Larry went forward – he always does the deck work, I handle the helm – and, I later learned, he had to deal with the snubber chain popping off PLUS the chain itself hopped its track, so to speak – it came right off the bow roller.  The boat was pitching forward violently, and we were getting green water (the phrase used to describe more than white water spray) on the foredeck.  Larry told me on the radio, “We are going to leave the anchorage. ”  I had become momentarily disoriented because of the violent vertical motion combined with the side-to-side motion.  I realized that we were headed straight for Proximity, ready to T-bone them.  Larry said, “Hard Right.  NOW.”  I did that, and we did clear Proximity without colliding, but we were very close – probably less than a boat length.  Later, Larry told me the only thing I did wrong was to not give it more throttle.  The boat needs a little push, so to speak, to respond to the rudder at low speeds.

Larry came back to the helm when he had stabilized the situation at the anchor.  He got us safely out of the anchorage without endangering any other boats, and we both breathed a big sigh of relief.  I made the amazing (LOL) observation that our slip at the marina was probably empty, and they would probably be happy to see us slip back in in the middle of the night to retake it, so that is what we did.  We returned to La Paz using that afternoon’s gps waypoints.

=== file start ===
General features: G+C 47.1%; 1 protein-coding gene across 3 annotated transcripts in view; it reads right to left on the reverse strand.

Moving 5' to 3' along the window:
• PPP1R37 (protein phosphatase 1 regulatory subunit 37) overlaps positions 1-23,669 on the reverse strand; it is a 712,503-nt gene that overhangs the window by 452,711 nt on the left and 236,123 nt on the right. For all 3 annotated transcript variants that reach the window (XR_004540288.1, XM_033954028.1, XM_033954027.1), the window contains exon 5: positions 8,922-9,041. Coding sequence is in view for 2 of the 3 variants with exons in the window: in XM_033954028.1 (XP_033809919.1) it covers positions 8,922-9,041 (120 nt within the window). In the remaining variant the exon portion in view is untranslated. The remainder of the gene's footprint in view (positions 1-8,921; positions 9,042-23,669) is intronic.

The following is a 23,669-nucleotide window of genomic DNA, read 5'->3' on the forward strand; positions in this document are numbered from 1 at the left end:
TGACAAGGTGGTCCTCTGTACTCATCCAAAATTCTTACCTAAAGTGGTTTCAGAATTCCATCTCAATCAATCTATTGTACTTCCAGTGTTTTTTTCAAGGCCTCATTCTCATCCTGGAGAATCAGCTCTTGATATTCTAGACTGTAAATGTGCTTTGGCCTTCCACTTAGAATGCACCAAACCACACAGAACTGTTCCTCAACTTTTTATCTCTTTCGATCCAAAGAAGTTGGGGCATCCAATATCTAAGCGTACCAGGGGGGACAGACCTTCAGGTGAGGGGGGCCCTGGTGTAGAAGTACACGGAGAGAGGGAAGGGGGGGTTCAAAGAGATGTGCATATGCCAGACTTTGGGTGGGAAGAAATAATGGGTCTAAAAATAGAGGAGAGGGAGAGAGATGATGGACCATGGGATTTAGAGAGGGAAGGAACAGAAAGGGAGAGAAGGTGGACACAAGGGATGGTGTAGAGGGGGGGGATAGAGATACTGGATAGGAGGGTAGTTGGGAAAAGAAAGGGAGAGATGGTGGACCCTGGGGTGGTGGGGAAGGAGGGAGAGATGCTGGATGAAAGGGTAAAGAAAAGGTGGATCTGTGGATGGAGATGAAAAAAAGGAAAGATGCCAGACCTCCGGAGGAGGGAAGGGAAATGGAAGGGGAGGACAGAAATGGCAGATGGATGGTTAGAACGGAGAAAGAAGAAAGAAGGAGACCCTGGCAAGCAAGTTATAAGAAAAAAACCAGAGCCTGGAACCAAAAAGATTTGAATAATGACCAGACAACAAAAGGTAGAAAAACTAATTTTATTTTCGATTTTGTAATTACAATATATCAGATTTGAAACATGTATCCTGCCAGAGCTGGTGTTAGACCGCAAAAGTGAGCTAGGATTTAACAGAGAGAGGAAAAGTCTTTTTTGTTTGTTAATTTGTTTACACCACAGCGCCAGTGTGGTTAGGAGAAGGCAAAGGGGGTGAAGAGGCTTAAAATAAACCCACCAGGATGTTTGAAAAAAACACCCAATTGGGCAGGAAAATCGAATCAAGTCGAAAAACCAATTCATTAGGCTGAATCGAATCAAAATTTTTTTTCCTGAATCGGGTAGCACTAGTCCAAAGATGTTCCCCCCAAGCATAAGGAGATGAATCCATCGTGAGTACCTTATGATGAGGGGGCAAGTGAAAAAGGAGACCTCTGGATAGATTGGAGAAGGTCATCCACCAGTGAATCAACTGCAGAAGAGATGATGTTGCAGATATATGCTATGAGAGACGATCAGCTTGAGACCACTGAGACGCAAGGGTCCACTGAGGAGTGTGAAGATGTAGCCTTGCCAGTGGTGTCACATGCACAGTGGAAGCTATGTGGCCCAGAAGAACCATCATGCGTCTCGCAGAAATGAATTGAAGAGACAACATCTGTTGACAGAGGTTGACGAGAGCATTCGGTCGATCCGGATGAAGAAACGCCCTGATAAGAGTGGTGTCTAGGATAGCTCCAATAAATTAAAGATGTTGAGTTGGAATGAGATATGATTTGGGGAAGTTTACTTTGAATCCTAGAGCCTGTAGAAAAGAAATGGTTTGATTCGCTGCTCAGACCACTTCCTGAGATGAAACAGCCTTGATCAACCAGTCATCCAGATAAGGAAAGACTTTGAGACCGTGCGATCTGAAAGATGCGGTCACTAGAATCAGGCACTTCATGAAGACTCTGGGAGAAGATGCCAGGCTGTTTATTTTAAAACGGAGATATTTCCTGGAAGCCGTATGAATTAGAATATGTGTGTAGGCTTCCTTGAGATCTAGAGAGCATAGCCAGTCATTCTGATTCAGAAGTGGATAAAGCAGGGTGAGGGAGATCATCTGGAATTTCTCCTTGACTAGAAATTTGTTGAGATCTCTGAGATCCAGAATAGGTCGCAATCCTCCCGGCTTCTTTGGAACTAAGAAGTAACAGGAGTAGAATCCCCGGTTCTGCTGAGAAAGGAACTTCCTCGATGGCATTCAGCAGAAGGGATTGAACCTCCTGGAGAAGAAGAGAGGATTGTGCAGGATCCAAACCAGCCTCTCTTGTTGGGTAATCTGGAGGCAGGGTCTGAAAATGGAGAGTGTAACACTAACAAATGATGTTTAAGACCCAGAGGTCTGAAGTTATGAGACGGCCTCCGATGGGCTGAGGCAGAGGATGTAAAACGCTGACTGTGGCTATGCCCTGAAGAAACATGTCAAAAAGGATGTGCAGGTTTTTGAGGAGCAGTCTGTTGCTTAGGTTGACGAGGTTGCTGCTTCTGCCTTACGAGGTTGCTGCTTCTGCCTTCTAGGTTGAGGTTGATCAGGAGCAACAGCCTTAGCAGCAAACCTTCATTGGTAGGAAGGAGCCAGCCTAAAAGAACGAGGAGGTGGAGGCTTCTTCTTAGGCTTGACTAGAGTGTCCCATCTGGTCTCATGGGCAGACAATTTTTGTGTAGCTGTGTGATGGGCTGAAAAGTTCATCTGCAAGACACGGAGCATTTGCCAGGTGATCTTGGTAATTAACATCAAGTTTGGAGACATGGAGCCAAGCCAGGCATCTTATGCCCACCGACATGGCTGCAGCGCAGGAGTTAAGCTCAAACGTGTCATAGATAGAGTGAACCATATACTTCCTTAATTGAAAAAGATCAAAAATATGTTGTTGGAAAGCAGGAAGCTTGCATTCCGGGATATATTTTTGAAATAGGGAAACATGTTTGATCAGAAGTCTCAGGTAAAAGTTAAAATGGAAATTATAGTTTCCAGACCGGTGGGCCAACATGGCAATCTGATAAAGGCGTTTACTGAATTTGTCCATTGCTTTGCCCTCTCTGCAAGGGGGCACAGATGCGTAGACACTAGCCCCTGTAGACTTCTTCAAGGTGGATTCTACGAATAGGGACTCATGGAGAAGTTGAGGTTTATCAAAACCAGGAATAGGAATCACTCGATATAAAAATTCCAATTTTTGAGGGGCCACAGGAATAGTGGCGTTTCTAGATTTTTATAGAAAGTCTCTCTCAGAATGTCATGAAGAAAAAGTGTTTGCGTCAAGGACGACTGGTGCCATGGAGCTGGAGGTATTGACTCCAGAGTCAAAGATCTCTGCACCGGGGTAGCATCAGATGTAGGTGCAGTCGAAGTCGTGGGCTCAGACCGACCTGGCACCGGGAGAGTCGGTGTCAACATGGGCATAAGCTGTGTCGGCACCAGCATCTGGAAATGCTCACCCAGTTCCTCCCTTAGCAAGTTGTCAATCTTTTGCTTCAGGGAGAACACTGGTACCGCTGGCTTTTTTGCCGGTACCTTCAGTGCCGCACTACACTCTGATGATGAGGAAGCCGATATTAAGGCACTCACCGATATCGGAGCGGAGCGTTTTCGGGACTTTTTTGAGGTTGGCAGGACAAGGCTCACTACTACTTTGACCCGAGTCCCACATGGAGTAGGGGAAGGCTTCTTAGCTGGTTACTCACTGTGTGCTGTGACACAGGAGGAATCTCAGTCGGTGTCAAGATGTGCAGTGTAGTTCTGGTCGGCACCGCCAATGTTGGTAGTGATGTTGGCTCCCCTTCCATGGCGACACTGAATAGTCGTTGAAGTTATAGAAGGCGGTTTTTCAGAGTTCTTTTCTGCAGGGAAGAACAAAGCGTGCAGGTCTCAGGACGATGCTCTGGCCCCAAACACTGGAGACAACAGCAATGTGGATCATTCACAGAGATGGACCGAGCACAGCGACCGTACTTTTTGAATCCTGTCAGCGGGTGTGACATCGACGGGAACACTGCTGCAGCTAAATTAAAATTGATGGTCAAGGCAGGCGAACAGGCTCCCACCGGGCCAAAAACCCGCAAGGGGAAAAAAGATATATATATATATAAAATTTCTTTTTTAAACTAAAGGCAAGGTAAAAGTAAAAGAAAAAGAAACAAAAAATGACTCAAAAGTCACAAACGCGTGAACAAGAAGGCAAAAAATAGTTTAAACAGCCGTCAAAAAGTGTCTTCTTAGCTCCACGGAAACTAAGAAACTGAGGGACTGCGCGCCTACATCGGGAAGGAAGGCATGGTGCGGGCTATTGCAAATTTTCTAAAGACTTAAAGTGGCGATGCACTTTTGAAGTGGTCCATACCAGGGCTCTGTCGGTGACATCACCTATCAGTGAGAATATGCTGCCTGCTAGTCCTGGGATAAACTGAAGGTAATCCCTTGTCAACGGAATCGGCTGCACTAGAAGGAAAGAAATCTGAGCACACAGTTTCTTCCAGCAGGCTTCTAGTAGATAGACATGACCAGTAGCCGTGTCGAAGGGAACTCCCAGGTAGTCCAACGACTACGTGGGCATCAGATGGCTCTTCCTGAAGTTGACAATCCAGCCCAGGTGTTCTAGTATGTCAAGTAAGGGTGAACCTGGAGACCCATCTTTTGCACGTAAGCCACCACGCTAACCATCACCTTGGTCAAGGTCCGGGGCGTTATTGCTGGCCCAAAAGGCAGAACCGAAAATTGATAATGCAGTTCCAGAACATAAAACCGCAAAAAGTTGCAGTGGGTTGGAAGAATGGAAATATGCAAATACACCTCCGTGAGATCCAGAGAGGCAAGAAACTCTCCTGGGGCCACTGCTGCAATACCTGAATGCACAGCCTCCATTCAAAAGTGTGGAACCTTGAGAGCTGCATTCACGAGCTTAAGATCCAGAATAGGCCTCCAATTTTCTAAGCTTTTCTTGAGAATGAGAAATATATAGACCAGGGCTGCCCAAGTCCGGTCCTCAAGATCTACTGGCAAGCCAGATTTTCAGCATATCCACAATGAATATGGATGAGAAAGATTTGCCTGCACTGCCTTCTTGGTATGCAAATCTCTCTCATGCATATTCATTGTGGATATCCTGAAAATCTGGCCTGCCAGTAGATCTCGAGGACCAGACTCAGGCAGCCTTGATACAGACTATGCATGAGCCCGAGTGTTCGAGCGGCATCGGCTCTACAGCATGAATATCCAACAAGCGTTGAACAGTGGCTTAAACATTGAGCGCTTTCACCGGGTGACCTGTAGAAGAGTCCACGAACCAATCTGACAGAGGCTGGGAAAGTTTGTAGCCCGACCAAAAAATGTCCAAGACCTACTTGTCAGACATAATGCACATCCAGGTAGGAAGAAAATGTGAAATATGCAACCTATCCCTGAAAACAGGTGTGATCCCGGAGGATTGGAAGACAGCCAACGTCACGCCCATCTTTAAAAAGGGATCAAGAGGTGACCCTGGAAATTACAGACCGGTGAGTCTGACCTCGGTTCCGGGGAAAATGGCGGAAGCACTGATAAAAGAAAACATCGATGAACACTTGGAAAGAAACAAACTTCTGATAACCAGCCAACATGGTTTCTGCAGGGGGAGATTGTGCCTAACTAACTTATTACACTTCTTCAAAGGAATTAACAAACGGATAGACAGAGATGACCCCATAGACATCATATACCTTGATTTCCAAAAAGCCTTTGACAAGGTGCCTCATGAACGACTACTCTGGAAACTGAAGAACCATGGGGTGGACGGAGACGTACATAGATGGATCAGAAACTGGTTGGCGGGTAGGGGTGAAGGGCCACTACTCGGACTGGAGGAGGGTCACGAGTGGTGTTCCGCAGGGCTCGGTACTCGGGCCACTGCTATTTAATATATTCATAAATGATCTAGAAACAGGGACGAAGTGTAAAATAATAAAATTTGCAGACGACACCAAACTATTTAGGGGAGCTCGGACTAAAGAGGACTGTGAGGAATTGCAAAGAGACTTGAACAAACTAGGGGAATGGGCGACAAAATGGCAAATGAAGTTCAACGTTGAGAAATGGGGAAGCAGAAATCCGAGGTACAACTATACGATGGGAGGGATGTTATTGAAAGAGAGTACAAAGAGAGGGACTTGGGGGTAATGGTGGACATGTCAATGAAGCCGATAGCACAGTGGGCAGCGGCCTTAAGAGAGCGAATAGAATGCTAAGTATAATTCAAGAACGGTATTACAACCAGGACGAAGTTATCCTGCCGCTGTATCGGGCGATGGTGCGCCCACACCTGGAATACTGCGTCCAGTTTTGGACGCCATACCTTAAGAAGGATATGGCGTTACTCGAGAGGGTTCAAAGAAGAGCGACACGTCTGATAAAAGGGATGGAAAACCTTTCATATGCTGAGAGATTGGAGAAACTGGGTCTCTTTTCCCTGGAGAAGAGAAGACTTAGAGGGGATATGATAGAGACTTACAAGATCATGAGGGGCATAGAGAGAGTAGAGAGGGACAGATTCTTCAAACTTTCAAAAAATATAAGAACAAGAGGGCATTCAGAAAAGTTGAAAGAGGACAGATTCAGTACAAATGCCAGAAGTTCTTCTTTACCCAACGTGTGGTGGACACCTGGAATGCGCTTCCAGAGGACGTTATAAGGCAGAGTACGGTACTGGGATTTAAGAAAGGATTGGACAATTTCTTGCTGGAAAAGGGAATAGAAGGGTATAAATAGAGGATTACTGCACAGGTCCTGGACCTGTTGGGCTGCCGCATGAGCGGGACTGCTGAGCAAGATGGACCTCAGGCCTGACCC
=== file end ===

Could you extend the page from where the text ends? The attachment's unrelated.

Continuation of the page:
The waves were still fairly rocky-rolly as we headed back.  We were getting them square on the beam now.  Our forward vision was severely constrained by the dinghy.  We needed to get the hull pontoons deflated.  That meant a trip on deck on a boat that could still roll fairly violently.  BUT, the dinghy was directly in front of the dodger, so I didn’t have far to go.  First thing I had to do was to clean the salt spray off the dodger – Windex and a rag quickly found.  Then, I had to figure out how to secure myself to the boat.  In our trip preparation, we had neglected to set out the jacklines.  I am actually embarrassed to admit this, but there it is.  We didn’t plan for the worst, and it became a serious problem.  BUT, I did know where the lanyards were – right there in the cockpit where they did me the most good.  I tied myself directly to the dodger frame with one lanyard and then to a handrail with the second lanyard.  Problem solved.  I hoisted myself up on the cabin top so I could reach over and into the dinghy to open the air valves (a feat that I am unable to achieve at the dock!).  As I opened each side’s valve, the hull immediately deflated – Wow!  Worked like a champ.  Now we could see forward.

Next challenge was to find the channel buoys for La Paz Channel at night.  We eventually found two pairs which were impossible to distinguish (which was closer, which was farther) until we were within about 50’ of the near pair.  No harm done – we kept our path inside the path defined by both sets.  As we proceeded down the channel, at one point Larry said to me, “Honey, is that a boat in front of us”  There was a shadow about 60’ away with a dim light on it (maybe) – hard to be sure.  Then I realized it was the red buoy we were supposed to be leaving to our starboard!  We were headed right for it, so  now it was my turn to say to Larry, “Hard left!  NOW.”  We passed the buoy, leaving less than 30’ clear between us.  Way too close for comfort.